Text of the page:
Date: Fri, 6 Oct 1995 08:08:17 -0400
From: Wayne Glowka wglowka[AT SYMBOL GOES HERE]MAIL.GAC.PEACHNET.EDU
Subject: Re: Another Lexical Item
Do any of you have any idea how common it is to use the word "sidewalk"
to refer to the strip of concrete that runs from the street to the front
door of a house? I had always assumed it was the standard term, but a
a recent discussion on Words-L got confusing for a few minutes because
I was using "sidewalk" to mean the sidewalk that comes to my door, while
other people thought that a "sidewalk" had to be parallel to the street.
When I asked what they called the strip of concrete that comes to the
front door, they said "walkway." I've never heard anybody say "walkway"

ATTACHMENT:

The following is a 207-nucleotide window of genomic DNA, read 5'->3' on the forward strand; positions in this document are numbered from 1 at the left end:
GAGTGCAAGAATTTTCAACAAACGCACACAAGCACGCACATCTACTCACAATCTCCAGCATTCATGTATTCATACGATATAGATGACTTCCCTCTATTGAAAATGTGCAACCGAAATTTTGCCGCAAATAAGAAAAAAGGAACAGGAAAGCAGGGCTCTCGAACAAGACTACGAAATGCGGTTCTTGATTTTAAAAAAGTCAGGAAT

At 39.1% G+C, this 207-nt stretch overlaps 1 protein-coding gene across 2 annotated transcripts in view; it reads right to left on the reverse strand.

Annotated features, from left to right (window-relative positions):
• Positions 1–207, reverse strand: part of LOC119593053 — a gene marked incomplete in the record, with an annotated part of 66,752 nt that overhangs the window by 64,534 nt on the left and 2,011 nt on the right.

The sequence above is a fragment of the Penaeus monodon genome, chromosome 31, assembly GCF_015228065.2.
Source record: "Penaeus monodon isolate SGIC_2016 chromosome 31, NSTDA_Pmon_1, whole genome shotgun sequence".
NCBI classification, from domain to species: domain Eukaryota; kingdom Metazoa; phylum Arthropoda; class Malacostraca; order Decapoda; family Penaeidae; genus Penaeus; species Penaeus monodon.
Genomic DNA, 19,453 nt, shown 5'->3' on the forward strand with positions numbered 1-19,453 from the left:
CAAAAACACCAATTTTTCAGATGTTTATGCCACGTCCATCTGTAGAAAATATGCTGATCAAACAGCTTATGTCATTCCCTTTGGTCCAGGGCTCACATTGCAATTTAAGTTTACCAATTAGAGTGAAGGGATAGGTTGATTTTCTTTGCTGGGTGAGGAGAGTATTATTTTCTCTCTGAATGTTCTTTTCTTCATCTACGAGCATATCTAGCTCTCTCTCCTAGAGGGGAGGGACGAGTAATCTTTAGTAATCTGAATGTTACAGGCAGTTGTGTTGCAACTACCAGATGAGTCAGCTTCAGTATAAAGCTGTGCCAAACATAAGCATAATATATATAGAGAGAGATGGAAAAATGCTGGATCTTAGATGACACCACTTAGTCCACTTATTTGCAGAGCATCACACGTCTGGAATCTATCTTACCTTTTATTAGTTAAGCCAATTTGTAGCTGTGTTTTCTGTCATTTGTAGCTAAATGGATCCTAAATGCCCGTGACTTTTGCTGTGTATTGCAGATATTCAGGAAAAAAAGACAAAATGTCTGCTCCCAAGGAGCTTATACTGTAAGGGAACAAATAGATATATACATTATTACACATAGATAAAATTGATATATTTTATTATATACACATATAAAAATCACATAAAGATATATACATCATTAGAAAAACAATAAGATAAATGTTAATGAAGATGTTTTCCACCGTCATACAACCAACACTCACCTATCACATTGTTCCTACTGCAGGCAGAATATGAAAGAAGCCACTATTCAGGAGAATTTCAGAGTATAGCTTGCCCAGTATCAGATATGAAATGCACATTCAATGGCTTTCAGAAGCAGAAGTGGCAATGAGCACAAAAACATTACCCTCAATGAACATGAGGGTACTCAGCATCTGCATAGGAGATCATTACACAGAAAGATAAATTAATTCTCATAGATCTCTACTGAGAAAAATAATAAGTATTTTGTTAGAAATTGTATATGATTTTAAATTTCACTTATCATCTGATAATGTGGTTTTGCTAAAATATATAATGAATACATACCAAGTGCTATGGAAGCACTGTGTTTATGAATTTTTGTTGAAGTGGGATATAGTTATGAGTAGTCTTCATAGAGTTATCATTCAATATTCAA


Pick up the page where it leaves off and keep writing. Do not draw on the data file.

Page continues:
for what I call a "sidewalk." (I also use "sidewalk" for one that runs
parallel to the street, of course.)
--Natalie (maynor[AT SYMBOL GOES HERE]ra.msstate.edu)
"Sidewalk" works for me, although I've been talking lately of making a
"walk" with bricks from the porch to the gravel parking area. A "walkway"
has to be above the ground for me. When I was a child, my suburban house
in San Antonio had a concrete driveway (low sign, cf. Fussell) that led to
a sidewalk parallel to the street. But we would have called the concrete
strip that led from the neighbor's house to the sidewalk a sidewalk too.
It never occurred to me before that a sidewalk was on the side of anything.
Professor of English
Director of Research and Graduate Student Services
Milledgeville, GA 31061
wglowka[AT SYMBOL GOES HERE]mail.gac.peachnet.edu